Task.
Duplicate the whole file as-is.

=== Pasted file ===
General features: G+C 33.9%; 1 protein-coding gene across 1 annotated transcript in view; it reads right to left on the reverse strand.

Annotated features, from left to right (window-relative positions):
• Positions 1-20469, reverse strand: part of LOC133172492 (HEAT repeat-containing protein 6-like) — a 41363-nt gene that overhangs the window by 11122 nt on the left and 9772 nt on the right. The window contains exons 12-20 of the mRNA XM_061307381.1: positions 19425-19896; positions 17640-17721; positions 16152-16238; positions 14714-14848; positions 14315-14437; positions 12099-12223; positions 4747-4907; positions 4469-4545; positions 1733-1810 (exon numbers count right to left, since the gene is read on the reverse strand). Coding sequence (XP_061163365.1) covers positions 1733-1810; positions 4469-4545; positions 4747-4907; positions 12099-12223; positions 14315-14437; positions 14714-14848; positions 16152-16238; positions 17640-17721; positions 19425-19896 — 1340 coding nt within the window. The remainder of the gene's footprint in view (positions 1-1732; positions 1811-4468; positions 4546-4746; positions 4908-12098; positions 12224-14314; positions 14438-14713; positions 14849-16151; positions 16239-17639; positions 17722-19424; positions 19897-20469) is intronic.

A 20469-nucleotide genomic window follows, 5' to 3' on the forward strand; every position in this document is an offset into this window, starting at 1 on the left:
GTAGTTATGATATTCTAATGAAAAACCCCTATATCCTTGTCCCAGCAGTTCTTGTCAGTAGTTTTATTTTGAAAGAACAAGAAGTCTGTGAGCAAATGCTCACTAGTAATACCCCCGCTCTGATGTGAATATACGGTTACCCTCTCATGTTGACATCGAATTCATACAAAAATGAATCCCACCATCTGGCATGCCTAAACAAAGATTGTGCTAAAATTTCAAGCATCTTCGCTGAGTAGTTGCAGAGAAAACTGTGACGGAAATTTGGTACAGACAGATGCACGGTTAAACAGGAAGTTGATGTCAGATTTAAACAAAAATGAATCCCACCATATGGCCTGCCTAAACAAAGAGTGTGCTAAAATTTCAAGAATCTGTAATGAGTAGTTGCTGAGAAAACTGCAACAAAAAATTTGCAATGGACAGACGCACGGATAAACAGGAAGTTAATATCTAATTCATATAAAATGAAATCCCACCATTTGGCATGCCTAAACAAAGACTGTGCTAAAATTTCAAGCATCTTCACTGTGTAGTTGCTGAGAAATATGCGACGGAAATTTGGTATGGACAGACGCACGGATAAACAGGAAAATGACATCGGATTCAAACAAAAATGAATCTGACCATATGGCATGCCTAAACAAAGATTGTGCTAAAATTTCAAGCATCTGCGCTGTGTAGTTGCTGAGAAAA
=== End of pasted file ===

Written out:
General features: G+C 33.9%; 1 protein-coding gene across 1 annotated transcript in view; it reads right to left on the reverse strand.

Annotated features, from left to right (window-relative positions):
• Positions 1-20469, reverse strand: part of LOC133172492 (HEAT repeat-containing protein 6-like) — a 41363-nt gene that overhangs the window by 11122 nt on the left and 9772 nt on the right. The window contains exons 12-20 of the mRNA XM_061307381.1: positions 19425-19896; positions 17640-17721; positions 16152-16238; positions 14714-14848; positions 14315-14437; positions 12099-12223; positions 4747-4907; positions 4469-4545; positions 1733-1810 (exon numbers count right to left, since the gene is read on the reverse strand). Coding sequence (XP_061163365.1) covers positions 1733-1810; positions 4469-4545; positions 4747-4907; positions 12099-12223; positions 14315-14437; positions 14714-14848; positions 16152-16238; positions 17640-17721; positions 19425-19896 — 1340 coding nt within the window. The remainder of the gene's footprint in view (positions 1-1732; positions 1811-4468; positions 4546-4746; positions 4908-12098; positions 12224-14314; positions 14438-14713; positions 14849-16151; positions 16239-17639; positions 17722-19424; positions 19897-20469) is intronic.

A 20469-nucleotide genomic window follows, 5' to 3' on the forward strand; every position in this document is an offset into this window, starting at 1 on the left:
GTAGTTATGATATTCTAATGAAAAACCCCTATATCCTTGTCCCAGCAGTTCTTGTCAGTAGTTTTATTTTGAAAGAACAAGAAGTCTGTGAGCAAATGCTCACTAGTAATACCCCCGCTCTGATGTGAATATACGGTTACCCTCTCATGTTGACATCGAATTCATACAAAAATGAATCCCACCATCTGGCATGCCTAAACAAAGATTGTGCTAAAATTTCAAGCATCTTCGCTGAGTAGTTGCAGAGAAAACTGTGACGGAAATTTGGTACAGACAGATGCACGGTTAAACAGGAAGTTGATGTCAGATTTAAACAAAAATGAATCCCACCATATGGCCTGCCTAAACAAAGAGTGTGCTAAAATTTCAAGAATCTGTAATGAGTAGTTGCTGAGAAAACTGCAACAAAAAATTTGCAATGGACAGACGCACGGATAAACAGGAAGTTAATATCTAATTCATATAAAATGAAATCCCACCATTTGGCATGCCTAAACAAAGACTGTGCTAAAATTTCAAGCATCTTCACTGTGTAGTTGCTGAGAAATATGCGACGGAAATTTGGTATGGACAGACGCACGGATAAACAGGAAAATGACATCGGATTCAAACAAAAATGAATCTGACCATATGGCATGCCTAAACAAAGATTGTGCTAAAATTTCAAGCATCTGCGCTGTGTAGTTGCTGAGAAAA